• hair transplant surgery for women


If you’re looking for a more permanent solution to your hair loss, you may have considered hair transplant surgery. The procedure has gained significant popularity after football star Wayne Rooney famously opened up about his own experiences.

Whilst hair transplant surgery is mainly performed on men, there’s been a dramatic rise in the number of women resorting to the treatment in the hopes of regaining a full, thick head of hair. Although hair transplant surgery is the only permanent solution to hair loss, women should approach it with caution. Why? Because women tend to lose their hair in a different way to men.

The problem with female hair transplant surgery

When men lose their hair as a result of androgenetic alopecia, it is called male pattern baldness because it tends to follow a specific pattern, with hair loss typically starting from the frontal hairline and the top of the scalp. The hair around the sides and back are usually unaffected, which means they can be used as effective donor sites for hair follicles that, once transplanted, should be permanent.


With female pattern baldness, the hair tends to become thinner all over and the frontal hairline usually stays intact. So while hair loss isn’t usually as noticeable as it is on men, the overall thinning means there isn’t a suitable donor site available. In fact, trying to take hair from thinning areas would make the hair loss appear much more prominent and there’d be no guarantee that the results would be permanent.

A hair transplant is a considerable investment of money and women are not always warned that the results can be less than satisfactory. A female hair loss expert can give you expert, impartial advice on whether a hair transplant procedure is likely to fulfil their expectations.

When might a female hair transplant be effective?

Experts predict around that 2% to 5% of women suffering from hair loss would benefit from a hair transplant. If, for example, you’re suffering from traction alopecia, you could be a good hair transplant candidate, because usually only the hair follicles in certain areas of the scalp have been damaged and it is possible to transplant healthy hair follicles from elsewhere.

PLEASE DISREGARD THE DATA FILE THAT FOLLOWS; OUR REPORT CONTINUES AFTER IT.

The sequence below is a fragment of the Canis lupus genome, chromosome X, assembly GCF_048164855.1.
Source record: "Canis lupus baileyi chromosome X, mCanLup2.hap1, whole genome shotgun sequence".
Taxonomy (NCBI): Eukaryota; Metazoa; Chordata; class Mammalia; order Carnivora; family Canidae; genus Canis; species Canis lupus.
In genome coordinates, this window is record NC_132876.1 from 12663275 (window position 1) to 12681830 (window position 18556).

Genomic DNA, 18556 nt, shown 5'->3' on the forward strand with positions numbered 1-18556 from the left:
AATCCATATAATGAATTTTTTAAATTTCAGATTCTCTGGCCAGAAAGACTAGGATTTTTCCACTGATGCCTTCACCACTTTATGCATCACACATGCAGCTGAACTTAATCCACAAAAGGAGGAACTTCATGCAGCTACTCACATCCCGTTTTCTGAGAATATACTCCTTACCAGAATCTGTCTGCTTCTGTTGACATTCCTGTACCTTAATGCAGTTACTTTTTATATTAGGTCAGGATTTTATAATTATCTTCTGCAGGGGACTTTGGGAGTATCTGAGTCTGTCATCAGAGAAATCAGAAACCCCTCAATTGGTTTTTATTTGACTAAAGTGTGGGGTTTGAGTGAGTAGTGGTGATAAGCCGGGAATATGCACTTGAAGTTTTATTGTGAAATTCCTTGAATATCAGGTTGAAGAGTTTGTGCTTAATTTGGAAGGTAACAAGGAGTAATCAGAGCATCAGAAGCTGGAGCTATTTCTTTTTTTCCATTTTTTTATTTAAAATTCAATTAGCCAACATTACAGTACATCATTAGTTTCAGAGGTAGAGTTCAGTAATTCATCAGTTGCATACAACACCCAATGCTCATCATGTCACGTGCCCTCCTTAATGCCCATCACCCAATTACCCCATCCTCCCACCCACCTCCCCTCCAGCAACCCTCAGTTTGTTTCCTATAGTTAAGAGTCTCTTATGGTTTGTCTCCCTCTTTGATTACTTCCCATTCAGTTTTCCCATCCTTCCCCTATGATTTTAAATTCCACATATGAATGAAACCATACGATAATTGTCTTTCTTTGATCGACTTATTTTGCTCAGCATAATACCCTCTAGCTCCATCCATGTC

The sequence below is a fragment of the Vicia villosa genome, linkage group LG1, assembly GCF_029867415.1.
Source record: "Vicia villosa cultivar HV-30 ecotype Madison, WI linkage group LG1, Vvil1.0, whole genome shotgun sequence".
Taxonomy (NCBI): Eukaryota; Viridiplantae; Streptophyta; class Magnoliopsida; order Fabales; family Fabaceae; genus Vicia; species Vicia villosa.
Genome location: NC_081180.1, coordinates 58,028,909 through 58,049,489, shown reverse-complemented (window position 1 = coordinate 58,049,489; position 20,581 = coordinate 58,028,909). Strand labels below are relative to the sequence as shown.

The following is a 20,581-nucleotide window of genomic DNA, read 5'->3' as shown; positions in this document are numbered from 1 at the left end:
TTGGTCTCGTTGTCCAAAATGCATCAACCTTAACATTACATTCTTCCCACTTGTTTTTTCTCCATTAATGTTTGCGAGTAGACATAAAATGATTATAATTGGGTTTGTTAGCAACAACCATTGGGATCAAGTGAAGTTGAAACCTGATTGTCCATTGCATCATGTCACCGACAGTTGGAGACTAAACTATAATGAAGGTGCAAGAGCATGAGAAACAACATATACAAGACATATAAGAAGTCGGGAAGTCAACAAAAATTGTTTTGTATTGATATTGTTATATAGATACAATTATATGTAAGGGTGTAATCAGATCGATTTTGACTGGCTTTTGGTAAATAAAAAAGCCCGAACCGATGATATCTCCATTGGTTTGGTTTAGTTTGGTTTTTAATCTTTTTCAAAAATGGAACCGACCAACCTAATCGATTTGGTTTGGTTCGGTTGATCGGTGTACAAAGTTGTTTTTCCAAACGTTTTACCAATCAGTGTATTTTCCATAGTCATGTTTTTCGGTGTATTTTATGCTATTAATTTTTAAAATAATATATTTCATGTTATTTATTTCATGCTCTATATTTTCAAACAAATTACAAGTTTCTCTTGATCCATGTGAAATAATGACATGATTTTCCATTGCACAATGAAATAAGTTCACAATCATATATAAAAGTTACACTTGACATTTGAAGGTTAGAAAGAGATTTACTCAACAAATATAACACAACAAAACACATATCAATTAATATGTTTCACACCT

Some women also suffer the same kind of hair loss pattern as men, such as a receding hairline or thinning on just the top of the scalp, while the sides and back of the scalp are unaffected. In these cases, a hair transplant could be effective.

Overall, the key to undergoing a successful hair transplant is having a good donor site available. If you’re experiencing diffuse hair thinning then a treatment such as Scalp MicroPigmentation might be a better option.

FUT Hair Transplantation

A Follicular Unit Transplant, or FUT as it’s commonly known, is where hair is transplanted from zones that are less receptive to the balding process called permanent zones. Your surgeon will take small follicular units from these permanent zones and will then proceed to use microdissection techniques to separate those strips into individual units. Once prepared, those individual units are then implanted and grafted onto the dedicated and beneficiary zones in question.

FUE Hair Transplantation

Follicular Unit Extraction, also known as FUE is a decidedly complex, technical and intricate form of hair transplantation that, as with the FUT process, uses permanent zones as the donor site. However, rather than using strips and microdissecting areas, a specialized instrument in the form of a 1 -mm needle, specifically designed for the process, extract individual follicles and then graft them, thereinafter, into the problem areas.

It is clear that both of the treatments bear similarities and that their final objective is absolutely the same.